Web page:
It is also the gripping, horrifying story of a young girl betrayed by a man who is trusted and revered by the people of the Four Streets. The community's revenge is played out over a drama in three acts: The Four Streets, Hide Her Name and The Ballymara Road.
What people are saying about THE FOUR STREETS SAGA:
'This book is realistic, humorous & emotional'
'I'm on the last chapter, cannot wait to go to bed tonight!'
'This book has it all ... and it pulls at the heart strings'
'The characters are totally believable - every one can be seen so clearly. It's like watching a movie and waiting for their next line'
Hailed by the Western Writers of America as one of the top twenty-five Westerns ever written: The harrowing story of an innocent young man pursued across west Texas by a relentless posse A crack shot more skilled with a rifle than are men twice his age, eighteen-year-old Tot Lohman has no intention of using his genius for evil. But when a fight erupts at a schoolhouse dance, Lohman is forced to defend himself, and a young rancher named Shorty Boyd winds up dead. The Boyds are numerous, powerful, and vicious, and they want revenge. With no one else to turn to, Lohman sets out across canyon country to reunite with his ailing father in New Mexico Territory. The journey will be long, hot, and perilous, and to survive it, this mild-mannered boy must become the cold-blooded killer he never wanted to be. Based on real events, The Hell Bent Kid is a tale of pursuit as stark and mesmerizing as the Southwestern landscape in which it is set. Unrelenting from first page to last, it ranks alongside The Ox-Bow Incident, True Grit, and The Searchers as one of the most unique and artful stories of the West ever told. In 1958 it was adapted into the film From Hell to Texas, directed by the famed Henry Hathaway and starring Don Murray, Diane Varsi, Chill Wills, and Dennis Hopper.
From the acclaimed author of The Hell Bent Kid: The story of a brave woman fighting to protect her land in the midst of a deadly range war Amelia Rankin owns nearly two hundred thousand acres of Texas rangeland. When her husband died, she inherited the vast holdings—and with them, a world of trouble. When Amelia decides to fence off a portion of her land and allow farmers to tend it, she raises the ire of a powerful cattleman who would rather shed blood than see west Texas taken over by homesteaders. The men who work for Amelia vow to stand by her, but when tensions run this high, one spark of violence could set the whole prairie ablaze. Before she knows it, Amelia and her allies are fighting a battle whose outcome will determine the future of the Southwest. From master storyteller Charles O. Locke, Amelia Rankin is an unforgettable tale of passion, violence, and pride.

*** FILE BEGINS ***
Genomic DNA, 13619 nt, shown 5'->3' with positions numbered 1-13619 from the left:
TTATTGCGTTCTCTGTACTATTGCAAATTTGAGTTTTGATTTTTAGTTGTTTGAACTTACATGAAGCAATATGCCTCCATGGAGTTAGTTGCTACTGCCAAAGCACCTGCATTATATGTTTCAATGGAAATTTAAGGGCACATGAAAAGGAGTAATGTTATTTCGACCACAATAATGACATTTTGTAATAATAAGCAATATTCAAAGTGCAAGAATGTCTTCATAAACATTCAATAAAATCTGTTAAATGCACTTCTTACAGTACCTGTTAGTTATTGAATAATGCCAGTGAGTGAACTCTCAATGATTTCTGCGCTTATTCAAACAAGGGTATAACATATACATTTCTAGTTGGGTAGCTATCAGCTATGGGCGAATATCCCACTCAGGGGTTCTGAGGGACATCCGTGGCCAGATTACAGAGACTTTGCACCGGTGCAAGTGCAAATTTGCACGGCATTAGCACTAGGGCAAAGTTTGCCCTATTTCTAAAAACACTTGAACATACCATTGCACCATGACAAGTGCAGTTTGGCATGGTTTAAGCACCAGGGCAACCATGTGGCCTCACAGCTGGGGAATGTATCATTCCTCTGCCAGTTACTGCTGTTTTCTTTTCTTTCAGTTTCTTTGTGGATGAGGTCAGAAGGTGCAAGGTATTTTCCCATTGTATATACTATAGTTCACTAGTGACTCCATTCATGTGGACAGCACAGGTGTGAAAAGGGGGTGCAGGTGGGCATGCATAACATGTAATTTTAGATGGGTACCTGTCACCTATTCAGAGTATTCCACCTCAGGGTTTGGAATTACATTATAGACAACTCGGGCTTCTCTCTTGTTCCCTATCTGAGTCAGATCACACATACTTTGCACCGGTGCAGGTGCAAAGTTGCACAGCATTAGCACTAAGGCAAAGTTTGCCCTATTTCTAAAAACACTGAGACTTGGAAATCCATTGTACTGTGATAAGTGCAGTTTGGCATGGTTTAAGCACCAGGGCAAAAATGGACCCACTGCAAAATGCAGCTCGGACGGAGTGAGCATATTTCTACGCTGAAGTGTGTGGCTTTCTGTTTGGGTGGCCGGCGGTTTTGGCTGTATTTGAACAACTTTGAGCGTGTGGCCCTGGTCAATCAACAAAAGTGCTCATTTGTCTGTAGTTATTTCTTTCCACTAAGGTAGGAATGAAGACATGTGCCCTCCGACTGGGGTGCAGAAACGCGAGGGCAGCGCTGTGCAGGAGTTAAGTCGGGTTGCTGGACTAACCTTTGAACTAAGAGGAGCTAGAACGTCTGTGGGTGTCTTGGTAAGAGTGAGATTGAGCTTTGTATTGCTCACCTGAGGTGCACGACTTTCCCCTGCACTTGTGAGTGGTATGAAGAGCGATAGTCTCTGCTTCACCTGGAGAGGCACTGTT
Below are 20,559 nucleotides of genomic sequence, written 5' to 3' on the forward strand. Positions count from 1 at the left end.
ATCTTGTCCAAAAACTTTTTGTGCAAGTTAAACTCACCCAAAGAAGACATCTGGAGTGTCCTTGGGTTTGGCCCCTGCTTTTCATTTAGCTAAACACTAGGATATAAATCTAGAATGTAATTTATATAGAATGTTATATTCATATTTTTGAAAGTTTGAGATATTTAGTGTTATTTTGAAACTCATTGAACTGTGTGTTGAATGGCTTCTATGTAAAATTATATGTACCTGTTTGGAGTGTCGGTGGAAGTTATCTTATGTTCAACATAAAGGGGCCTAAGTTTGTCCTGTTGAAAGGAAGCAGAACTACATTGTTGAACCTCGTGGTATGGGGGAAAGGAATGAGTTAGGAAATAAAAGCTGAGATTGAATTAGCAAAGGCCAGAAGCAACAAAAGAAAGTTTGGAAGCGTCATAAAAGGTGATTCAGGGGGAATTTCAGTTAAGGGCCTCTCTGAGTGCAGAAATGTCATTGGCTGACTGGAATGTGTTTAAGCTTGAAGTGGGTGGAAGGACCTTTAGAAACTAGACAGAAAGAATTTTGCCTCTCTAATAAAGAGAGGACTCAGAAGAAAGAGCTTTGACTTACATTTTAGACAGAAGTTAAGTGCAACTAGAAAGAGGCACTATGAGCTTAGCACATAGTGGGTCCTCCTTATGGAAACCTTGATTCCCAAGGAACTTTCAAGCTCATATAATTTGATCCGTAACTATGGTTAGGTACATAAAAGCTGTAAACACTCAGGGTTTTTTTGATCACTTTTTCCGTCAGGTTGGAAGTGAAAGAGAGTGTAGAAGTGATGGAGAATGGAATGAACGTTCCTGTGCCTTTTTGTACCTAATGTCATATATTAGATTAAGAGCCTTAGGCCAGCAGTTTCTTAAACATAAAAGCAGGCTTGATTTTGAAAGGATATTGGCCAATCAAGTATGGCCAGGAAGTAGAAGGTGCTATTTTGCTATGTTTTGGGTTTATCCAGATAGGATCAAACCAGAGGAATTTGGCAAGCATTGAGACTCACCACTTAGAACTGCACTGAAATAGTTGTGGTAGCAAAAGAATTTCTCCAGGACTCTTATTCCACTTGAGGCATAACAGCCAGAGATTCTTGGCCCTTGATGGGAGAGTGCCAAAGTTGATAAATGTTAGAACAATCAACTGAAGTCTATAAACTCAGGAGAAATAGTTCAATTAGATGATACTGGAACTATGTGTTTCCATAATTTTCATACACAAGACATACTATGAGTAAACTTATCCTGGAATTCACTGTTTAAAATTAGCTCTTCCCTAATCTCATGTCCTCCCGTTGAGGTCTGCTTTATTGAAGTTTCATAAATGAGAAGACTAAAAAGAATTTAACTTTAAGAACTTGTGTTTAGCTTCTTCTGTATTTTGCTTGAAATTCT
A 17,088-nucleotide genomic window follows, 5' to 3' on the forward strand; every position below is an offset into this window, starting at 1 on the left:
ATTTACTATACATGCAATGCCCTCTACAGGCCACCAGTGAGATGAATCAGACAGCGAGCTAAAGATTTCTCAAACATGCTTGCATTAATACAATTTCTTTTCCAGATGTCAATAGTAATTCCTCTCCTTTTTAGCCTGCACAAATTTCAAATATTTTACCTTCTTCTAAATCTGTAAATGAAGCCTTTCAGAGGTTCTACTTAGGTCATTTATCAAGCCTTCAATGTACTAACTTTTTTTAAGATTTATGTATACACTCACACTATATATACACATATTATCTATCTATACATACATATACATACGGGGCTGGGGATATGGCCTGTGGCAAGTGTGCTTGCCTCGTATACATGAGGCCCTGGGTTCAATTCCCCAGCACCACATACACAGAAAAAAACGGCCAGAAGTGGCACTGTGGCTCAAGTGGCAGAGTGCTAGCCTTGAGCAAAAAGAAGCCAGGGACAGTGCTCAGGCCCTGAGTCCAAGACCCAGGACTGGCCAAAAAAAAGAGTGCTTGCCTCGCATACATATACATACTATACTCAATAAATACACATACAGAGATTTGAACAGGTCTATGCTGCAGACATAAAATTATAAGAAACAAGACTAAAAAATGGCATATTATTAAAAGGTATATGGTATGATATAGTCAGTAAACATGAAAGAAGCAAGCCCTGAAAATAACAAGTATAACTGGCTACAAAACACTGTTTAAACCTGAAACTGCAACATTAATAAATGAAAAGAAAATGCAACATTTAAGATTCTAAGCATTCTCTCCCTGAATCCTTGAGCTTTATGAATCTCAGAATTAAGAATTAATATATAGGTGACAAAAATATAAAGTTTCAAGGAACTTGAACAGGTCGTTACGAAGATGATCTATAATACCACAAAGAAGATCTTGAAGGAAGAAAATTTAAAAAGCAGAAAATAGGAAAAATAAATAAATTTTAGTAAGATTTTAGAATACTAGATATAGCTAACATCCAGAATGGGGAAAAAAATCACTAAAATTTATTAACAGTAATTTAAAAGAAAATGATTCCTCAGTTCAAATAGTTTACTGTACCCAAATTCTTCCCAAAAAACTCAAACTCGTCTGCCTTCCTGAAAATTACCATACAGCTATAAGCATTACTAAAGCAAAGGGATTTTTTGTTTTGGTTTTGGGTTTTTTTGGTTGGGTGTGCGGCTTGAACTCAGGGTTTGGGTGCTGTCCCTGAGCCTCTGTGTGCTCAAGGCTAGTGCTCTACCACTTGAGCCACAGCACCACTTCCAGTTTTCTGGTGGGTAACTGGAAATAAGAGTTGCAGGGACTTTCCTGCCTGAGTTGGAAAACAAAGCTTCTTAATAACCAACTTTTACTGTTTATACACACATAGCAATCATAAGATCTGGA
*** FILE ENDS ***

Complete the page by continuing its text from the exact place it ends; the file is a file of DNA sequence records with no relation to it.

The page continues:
My Man Jeeves is a collection of short stories by P. G. Wodehouse. Of the eight stories in the collection, half feature the popular characters Jeeves and Bertie Wooster, while the others concern Reggie Pepper, an early prototype for Wooster.
Although the book was not published in the United States, all the stories had appeared there, mostly in The Saturday Evening Post or Collier's Weekly, and in the Strand in the UK, prior to the publication of the UK book.
Several appeared later in rewritten form in Carry on, Jeeves (1925), such as "Helping Freddie", which in its later incarnation was called "Fixing It for Freddie" and featured Jeeves and Wooster. The other Reggie Pepper stories were included in the U.S. version of The Man with Two Left Feet (1917).
Jeeves and Wooster had first appeared in the short story "Extricating Young Gussie", which appeared in the Saturday Evening Post in 1915, and was included in The Man with Two Left Feet.